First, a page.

Wednesday, May 08, 2002
Front Page |
Southern States |
Other States |
Advts: Classifieds | Employment | Obituary |
By K. K. Katyal
Of late, New Delhi's ties with the E.U. seemed to have been jinxed. This was first evident last year on the occasion of the grouping's summit with India here during the presidency of Belgium. As a result, the gains of the earlier summit in Lisbon could not be consolidated and some misunderstandings cropped up between India and Belgium. That was well before the problem of Gujarat or Ayodhya and was not related to any sudden difficulty in India-Pakistan relations. It was not India's fault then. The present problem arose during Spain's presidency and almost exclusively revolved round Gujarat.
The Indian reaction took the following forms. One, quibbling over the demarche whether or not it was delivered to our Ambassador in Madrid or here during last week's meeting of officials. Whether in writing or verbal, it was a political action, denoting disapprobation a severe form of communication than, say, a note verbale. What mattered were the views of the E.U., as conveyed to India, not the form in which this was done. Two, objection to the "leaks'' by foreign missions of their internal documents relating to developments in the host country. It was not for the first time that the gist of a document not meant to be released found its way to the Press. It happened several times in India and if it was objectionable, New Delhi, too, had been guilty of this charge. And why assume always that this was a "leak''? It could have been a case of enterprise of a journalist. Three, disapproval of "use'' of Indian media by visiting foreign dignitaries.
This point was made when the Finnish Foreign Minister in an interview during his visit here expressed concern in reply to a question on Gujarat. Again, it was not for the first time that a foreign dignitary was interviewed by the media and certain views not to the liking of the Government were expressed. At times such interviews were arranged at the instance of the Foreign Office itself. Is it the stand of the Government that an interview by a visiting senior official does not amount to the "use'' of media if the views expressed therein are palatable to it?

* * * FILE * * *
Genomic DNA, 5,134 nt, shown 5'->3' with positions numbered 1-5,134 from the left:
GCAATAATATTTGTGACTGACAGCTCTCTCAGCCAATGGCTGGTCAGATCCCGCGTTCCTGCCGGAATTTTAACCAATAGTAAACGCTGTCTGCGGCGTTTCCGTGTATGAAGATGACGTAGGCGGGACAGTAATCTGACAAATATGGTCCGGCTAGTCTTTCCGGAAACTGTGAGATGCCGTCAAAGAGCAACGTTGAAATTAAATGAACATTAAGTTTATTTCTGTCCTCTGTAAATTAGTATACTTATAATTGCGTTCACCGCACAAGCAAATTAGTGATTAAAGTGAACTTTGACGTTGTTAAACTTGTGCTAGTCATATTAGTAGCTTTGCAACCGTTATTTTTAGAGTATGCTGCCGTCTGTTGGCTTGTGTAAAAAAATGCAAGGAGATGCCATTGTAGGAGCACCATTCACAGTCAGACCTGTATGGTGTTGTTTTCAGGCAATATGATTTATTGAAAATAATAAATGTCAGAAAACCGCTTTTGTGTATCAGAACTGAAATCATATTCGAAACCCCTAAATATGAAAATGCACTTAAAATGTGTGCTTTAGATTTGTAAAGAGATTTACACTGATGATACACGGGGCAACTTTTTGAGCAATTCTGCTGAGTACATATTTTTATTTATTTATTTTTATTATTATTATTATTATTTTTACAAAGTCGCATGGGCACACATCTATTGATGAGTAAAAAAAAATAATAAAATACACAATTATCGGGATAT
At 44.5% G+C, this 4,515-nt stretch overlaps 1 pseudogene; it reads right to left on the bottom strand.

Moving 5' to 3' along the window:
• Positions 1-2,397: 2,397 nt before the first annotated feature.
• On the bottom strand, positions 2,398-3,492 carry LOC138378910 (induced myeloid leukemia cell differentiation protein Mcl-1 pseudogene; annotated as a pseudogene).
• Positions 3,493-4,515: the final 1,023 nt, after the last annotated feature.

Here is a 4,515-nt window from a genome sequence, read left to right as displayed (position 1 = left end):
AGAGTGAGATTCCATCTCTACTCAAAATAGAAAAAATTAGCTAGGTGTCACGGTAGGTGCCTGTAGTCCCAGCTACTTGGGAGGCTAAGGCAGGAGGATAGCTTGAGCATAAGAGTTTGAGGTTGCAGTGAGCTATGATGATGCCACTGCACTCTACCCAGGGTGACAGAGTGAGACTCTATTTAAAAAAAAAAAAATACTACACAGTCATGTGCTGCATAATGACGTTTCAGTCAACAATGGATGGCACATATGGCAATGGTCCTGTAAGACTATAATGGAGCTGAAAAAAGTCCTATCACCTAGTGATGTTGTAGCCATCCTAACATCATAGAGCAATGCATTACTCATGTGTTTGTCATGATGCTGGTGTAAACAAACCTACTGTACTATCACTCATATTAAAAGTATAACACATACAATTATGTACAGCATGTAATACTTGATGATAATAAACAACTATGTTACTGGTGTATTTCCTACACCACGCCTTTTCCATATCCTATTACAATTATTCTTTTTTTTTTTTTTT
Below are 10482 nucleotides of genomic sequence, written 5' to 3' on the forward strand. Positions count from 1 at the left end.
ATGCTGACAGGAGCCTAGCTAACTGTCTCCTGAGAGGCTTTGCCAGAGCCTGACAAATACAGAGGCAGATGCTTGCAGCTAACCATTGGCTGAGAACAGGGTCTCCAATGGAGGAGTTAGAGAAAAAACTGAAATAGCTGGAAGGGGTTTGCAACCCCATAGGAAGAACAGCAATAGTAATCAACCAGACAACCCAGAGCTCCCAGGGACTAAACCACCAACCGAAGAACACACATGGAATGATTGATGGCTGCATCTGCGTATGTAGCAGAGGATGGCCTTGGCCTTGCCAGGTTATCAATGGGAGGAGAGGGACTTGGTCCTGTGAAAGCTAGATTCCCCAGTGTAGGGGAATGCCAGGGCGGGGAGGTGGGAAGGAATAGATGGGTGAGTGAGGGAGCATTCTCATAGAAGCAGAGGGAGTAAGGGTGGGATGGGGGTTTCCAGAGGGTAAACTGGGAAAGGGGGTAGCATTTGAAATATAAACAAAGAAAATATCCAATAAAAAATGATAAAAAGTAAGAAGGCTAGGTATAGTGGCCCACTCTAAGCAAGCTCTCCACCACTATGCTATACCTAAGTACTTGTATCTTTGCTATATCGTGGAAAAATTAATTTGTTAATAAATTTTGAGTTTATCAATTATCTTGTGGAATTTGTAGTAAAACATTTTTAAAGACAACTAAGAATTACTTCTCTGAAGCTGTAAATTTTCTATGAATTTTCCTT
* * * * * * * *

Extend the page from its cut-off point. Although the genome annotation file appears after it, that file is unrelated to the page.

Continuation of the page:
The Indian stand had the effect of adding to the annoyance of the E.U. It is nobody's case that New Delhi had to submit to the pressure of others or take meekly the sermons from abroad. But in today's world, where information, too, is globalised, comments by others on the situation here have not necessarily to evoke cries of "interference''. In the case of Gujarat, as already mentioned in these columns, certain points could be made, while conceding the gravity of the developments that this was an aberration, that the secular pattern was intended to be protected, that the trouble remained confined to Gujarat and, fortunately, did not spread to the neighbouring areas in Maharashtra and Rajasthan, that the various institutions the judiciary, the Human Rights Commission and the media rose to the occasion.
Even now it is not too late to learn lessons from the recent past in the matter of our dealings with the E.U. From July onward, the E.U. Presidency will go to Denmark and, luckily, nothing has happened to disturb India's relations with this country.
On the contrary, the recent visit of the Danish Foreign Minister was a smooth affair. What transpired in his discussions with the Indian side is not known (and to the gratification of the officials here, there were no "leaks'', but there was no jarring note in public.
Denmark, it may be recalled, showed appreciation of India's stand at the Durban Conference on Racial Discrimination.
This goodwill needs to be preserved and built upon. Quite a challenge for our Ambassador in Copenhagen and, of course, for the officials here.
At a time when the E.U. seems to be pitted, as it were, against India, New Delhi could take solace from the helpful stand of the U.S. On Gujarat, it was mild in its reaction and on other issues, arising from India-Pakistan relations, and on Kashmir, it showed understanding of New Delhi's position.
These points were conveyed, with remarkable clarity, in the interview to The Hindu by the National Security Adviser, Condoleezza Rice, and the Deputy Secretary of State, Richard Armitage.
Send this article to Friends by E-Mail
The Hindu Group: Home | About Us | Copyright | Archives | Contacts | Subscription
Group Sites: The Hindu | Business Line | The Sportstar | Frontline | Home |
Copyright © 2002, The
Hindu. Republication or redissemination of the contents of
this screen are expressly prohibited without the written consent of